TE Connectivity recently announced its fiscal second-quarter results, which beat Wall Street expectations on revenue and profit. The firm also recorded meaningful sequential segment growth despite facing COVID-19 related disruption.
However, the component company offered guidance that indicates a sales decline in the third quarter but a long-term recovery.
TE Connectivity Q2 Financial Performance
In the March quarter, the Swiss manufacturer made $3.195 billion in sales against earnings per share of $1.29. In doing so, the company met the Q2 revenue expectations it provided in January and even exceeded its income prediction. The firm also outpaced the consensus earnings estimate calculated by Zacks Equity Research.
On a year-over-year basis, however, TE recorded a 6.35 percent drop in revenue and a 9.15 percent decrease in earnings per share.
The manufacturer explained its second-quarter results suffered as a result of the coronavirus pandemic suppressing demand for its products. The company also disclosed it incurred a $60 million loss because of forex headwinds.
On a more positive note, TE reported an uptick in its overall orders that grew its bill-to-book ratio from 1.02 to 1.05 sequentially. The component company also posted quarter-over-quarter gains in its industrial and transportation segments of 9 and 14 percent, respectively, and improved its year-to-date cash flow by 34.1 percent.
TE stated its positive Q2 outcomes came about because of proactive cost-cutting measures and the variety of its catalog.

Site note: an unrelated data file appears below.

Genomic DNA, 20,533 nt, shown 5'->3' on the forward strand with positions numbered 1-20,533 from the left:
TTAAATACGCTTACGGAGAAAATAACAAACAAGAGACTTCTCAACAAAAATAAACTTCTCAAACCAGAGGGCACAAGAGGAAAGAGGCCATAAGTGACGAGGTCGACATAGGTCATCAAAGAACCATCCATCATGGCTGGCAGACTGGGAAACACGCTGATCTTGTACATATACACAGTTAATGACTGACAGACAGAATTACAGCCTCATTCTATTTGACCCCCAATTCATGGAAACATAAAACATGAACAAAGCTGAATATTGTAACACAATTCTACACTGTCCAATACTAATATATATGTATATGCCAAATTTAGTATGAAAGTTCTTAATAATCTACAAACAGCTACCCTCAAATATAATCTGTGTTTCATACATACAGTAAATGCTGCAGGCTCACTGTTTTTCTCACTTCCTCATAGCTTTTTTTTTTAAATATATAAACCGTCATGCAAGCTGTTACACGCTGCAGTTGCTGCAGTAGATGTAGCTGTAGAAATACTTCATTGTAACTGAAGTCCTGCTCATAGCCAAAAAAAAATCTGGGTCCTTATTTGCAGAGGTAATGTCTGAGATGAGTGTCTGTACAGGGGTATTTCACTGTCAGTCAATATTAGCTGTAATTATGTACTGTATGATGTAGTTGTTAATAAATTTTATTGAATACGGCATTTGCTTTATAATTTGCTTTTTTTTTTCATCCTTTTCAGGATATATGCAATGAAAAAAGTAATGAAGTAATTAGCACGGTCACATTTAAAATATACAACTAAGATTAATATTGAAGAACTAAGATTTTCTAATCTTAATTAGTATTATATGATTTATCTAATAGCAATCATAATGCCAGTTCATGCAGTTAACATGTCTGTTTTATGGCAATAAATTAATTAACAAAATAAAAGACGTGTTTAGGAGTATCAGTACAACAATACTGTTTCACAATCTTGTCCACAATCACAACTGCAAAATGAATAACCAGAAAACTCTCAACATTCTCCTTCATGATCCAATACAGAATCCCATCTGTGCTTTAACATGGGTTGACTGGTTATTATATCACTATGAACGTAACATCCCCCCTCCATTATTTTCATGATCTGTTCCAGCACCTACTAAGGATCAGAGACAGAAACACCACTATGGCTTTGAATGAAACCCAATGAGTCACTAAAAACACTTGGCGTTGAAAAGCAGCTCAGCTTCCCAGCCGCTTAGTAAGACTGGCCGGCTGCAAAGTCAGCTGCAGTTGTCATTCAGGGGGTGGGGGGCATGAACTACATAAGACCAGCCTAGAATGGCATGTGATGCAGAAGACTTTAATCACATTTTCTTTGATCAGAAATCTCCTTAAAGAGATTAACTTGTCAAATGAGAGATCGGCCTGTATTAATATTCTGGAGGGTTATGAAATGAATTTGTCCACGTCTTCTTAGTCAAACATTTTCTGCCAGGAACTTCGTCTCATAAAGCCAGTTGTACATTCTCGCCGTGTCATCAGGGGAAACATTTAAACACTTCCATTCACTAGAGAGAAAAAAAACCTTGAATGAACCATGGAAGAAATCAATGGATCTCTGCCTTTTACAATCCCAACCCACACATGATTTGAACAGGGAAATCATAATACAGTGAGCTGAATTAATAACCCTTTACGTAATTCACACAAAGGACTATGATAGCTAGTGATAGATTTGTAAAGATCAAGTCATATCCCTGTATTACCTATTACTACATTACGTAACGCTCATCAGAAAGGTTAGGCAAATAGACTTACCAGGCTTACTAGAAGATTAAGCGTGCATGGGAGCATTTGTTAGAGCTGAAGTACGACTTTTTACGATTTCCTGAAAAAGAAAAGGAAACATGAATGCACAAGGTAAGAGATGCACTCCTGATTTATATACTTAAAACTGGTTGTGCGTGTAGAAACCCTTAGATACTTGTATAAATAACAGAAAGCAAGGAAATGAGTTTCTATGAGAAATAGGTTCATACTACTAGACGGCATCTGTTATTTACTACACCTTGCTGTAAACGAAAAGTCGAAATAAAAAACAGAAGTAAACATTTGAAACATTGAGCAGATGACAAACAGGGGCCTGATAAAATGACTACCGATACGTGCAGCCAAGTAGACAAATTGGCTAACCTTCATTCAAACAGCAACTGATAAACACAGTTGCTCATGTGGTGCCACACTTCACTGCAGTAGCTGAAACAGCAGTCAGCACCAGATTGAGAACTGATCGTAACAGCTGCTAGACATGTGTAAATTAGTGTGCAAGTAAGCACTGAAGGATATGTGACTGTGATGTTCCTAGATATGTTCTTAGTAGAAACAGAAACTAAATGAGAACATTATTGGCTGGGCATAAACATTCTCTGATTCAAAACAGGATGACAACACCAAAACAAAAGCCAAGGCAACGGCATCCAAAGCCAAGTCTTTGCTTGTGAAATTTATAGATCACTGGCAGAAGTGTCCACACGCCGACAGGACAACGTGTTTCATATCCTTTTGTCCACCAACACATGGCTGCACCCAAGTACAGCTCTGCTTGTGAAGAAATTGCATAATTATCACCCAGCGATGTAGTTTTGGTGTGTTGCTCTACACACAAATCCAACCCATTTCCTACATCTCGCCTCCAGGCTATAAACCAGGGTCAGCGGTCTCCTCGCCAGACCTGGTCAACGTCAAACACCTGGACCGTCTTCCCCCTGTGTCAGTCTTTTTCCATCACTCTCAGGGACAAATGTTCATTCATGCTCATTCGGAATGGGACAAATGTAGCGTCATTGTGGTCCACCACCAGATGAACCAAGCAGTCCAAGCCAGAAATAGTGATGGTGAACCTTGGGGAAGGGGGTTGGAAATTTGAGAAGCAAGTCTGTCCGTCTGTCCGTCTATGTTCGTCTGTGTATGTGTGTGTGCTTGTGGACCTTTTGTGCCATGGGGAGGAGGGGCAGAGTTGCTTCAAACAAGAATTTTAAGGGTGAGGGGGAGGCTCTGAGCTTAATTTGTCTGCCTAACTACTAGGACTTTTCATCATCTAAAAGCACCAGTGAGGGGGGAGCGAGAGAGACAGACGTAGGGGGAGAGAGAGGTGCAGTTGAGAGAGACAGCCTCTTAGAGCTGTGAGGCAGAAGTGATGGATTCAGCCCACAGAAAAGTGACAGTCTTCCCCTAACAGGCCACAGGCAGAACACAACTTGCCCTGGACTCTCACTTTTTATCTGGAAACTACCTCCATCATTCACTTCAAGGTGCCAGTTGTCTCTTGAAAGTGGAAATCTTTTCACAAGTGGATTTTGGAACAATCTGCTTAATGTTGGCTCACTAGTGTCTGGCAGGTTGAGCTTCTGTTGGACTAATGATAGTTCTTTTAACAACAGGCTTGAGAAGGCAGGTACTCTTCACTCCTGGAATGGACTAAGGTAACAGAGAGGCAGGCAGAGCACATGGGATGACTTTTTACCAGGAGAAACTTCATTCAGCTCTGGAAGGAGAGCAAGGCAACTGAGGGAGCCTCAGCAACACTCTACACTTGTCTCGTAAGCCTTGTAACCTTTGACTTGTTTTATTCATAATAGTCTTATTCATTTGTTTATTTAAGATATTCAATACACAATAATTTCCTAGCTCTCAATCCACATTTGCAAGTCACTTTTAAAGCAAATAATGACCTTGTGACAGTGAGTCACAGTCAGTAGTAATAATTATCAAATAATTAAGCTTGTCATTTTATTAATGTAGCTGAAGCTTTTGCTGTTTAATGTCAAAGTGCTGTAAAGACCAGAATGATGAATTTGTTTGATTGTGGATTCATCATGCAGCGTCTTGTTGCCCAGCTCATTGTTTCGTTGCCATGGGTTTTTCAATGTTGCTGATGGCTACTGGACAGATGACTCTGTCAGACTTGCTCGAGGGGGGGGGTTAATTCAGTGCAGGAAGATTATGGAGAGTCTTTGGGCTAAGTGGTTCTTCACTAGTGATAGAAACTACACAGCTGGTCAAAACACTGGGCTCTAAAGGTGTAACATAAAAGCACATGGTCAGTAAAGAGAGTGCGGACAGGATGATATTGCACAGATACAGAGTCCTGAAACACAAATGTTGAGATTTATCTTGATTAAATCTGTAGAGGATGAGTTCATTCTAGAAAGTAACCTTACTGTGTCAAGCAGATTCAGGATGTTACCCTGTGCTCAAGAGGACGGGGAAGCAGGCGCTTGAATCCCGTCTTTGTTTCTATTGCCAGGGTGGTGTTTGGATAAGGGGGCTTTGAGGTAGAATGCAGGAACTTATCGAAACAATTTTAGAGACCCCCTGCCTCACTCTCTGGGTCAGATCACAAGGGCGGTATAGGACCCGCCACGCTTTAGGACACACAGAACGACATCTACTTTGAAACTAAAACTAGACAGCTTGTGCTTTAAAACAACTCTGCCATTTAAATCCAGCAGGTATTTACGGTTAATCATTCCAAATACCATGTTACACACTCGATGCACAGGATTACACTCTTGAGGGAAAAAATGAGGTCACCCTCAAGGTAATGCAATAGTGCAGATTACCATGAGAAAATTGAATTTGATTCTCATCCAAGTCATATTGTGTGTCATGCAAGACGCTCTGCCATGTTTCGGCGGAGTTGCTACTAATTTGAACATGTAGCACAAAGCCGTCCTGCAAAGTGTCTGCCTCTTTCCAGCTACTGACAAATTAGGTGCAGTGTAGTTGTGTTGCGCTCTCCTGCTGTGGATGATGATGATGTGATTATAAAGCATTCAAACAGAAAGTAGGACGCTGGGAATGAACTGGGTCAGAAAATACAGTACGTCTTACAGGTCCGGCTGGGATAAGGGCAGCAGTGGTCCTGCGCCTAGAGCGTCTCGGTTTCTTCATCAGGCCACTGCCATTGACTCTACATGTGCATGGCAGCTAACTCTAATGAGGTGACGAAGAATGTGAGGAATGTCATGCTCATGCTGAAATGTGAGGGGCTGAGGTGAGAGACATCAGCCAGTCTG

COVID-19 Q3 Impact and Beyond
For the current quarter, the component company forecasts a 25 percent decline in sales from Q2 because of the continuing impact of the coronavirus pandemic. The firm believes COVID-19 will hit its transportation and commercial aerospace segments the hardest. Like Infineon, TE has experienced a drop off in automotive part orders because the crisis has devastated global auto sales.
Overall, the corporation expects to take a $300 million financial hit in the fiscal third quarter due to coronavirus related supply chain disruption.
That said, TE is taking action to reduce its expenses and physical infrastructure in response to current market challenges. The manufacturer completed its acquisition of First Sensor in March, which will further diversify its already robust product lineup. In addition, the Swiss multinational has more than $2 billion in available liquidity, meaning it has a significant financial buffer.
No organization can predict when the coronavirus pandemic will be contained or how long the markets will need to recover. However, TE’s decisiveness, fiscal acumen, and judicious product management indicate resilience is one of its core brand strengths.